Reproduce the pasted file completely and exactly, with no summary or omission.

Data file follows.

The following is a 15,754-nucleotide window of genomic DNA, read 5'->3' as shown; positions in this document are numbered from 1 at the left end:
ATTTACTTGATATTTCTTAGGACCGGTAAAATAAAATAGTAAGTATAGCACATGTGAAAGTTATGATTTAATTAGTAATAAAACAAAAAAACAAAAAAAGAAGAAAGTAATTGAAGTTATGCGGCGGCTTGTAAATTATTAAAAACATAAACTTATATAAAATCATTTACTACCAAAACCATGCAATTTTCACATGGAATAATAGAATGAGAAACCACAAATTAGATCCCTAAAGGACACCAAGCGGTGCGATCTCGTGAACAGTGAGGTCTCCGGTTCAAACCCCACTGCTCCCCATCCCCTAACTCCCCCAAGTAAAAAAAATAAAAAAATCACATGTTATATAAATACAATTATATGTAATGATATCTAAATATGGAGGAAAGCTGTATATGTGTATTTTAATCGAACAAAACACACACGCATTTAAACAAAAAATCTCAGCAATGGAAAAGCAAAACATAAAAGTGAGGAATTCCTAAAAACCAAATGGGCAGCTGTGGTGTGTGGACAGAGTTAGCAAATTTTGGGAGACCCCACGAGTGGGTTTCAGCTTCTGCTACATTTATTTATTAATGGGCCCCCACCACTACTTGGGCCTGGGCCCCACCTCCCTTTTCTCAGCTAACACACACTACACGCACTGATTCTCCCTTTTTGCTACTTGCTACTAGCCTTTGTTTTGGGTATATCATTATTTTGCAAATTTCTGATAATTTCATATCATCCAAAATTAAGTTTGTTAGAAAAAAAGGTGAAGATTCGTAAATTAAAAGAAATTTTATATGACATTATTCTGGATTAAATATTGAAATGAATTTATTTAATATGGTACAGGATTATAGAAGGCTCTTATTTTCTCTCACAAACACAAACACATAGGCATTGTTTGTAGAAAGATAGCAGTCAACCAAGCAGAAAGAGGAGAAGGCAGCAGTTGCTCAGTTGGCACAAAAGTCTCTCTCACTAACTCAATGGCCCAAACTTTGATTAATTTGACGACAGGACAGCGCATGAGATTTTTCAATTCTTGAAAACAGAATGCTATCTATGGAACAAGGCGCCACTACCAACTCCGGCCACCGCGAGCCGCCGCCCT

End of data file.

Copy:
The following is a 15,754-nucleotide window of genomic DNA, read 5'->3' as shown; positions in this document are numbered from 1 at the left end:
ATTTACTTGATATTTCTTAGGACCGGTAAAATAAAATAGTAAGTATAGCACATGTGAAAGTTATGATTTAATTAGTAATAAAACAAAAAAACAAAAAAAGAAGAAAGTAATTGAAGTTATGCGGCGGCTTGTAAATTATTAAAAACATAAACTTATATAAAATCATTTACTACCAAAACCATGCAATTTTCACATGGAATAATAGAATGAGAAACCACAAATTAGATCCCTAAAGGACACCAAGCGGTGCGATCTCGTGAACAGTGAGGTCTCCGGTTCAAACCCCACTGCTCCCCATCCCCTAACTCCCCCAAGTAAAAAAAATAAAAAAATCACATGTTATATAAATACAATTATATGTAATGATATCTAAATATGGAGGAAAGCTGTATATGTGTATTTTAATCGAACAAAACACACACGCATTTAAACAAAAAATCTCAGCAATGGAAAAGCAAAACATAAAAGTGAGGAATTCCTAAAAACCAAATGGGCAGCTGTGGTGTGTGGACAGAGTTAGCAAATTTTGGGAGACCCCACGAGTGGGTTTCAGCTTCTGCTACATTTATTTATTAATGGGCCCCCACCACTACTTGGGCCTGGGCCCCACCTCCCTTTTCTCAGCTAACACACACTACACGCACTGATTCTCCCTTTTTGCTACTTGCTACTAGCCTTTGTTTTGGGTATATCATTATTTTGCAAATTTCTGATAATTTCATATCATCCAAAATTAAGTTTGTTAGAAAAAAAGGTGAAGATTCGTAAATTAAAAGAAATTTTATATGACATTATTCTGGATTAAATATTGAAATGAATTTATTTAATATGGTACAGGATTATAGAAGGCTCTTATTTTCTCTCACAAACACAAACACATAGGCATTGTTTGTAGAAAGATAGCAGTCAACCAAGCAGAAAGAGGAGAAGGCAGCAGTTGCTCAGTTGGCACAAAAGTCTCTCTCACTAACTCAATGGCCCAAACTTTGATTAATTTGACGACAGGACAGCGCATGAGATTTTTCAATTCTTGAAAACAGAATGCTATCTATGGAACAAGGCGCCACTACCAACTCCGGCCACCGCGAGCCGCCGCCCT